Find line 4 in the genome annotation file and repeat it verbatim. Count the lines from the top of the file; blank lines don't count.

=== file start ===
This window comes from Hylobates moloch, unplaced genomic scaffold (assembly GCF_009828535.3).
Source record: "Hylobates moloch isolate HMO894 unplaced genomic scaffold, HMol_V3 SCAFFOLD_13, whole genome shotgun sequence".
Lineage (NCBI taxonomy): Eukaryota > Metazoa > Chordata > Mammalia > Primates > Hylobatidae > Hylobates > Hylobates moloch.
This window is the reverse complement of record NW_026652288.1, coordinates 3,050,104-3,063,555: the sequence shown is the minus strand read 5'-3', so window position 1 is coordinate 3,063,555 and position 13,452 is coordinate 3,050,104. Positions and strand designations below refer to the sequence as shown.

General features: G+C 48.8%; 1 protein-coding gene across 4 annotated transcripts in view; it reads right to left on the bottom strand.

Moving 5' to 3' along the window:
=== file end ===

This window is the reverse complement of record NW_026652288.1, coordinates 3,050,104-3,063,555: the sequence shown is the minus strand read 5'-3', so window position 1 is coordinate 3,063,555 and position 13,452 is coordinate 3,050,104. Positions and strand designations below refer to the sequence as shown.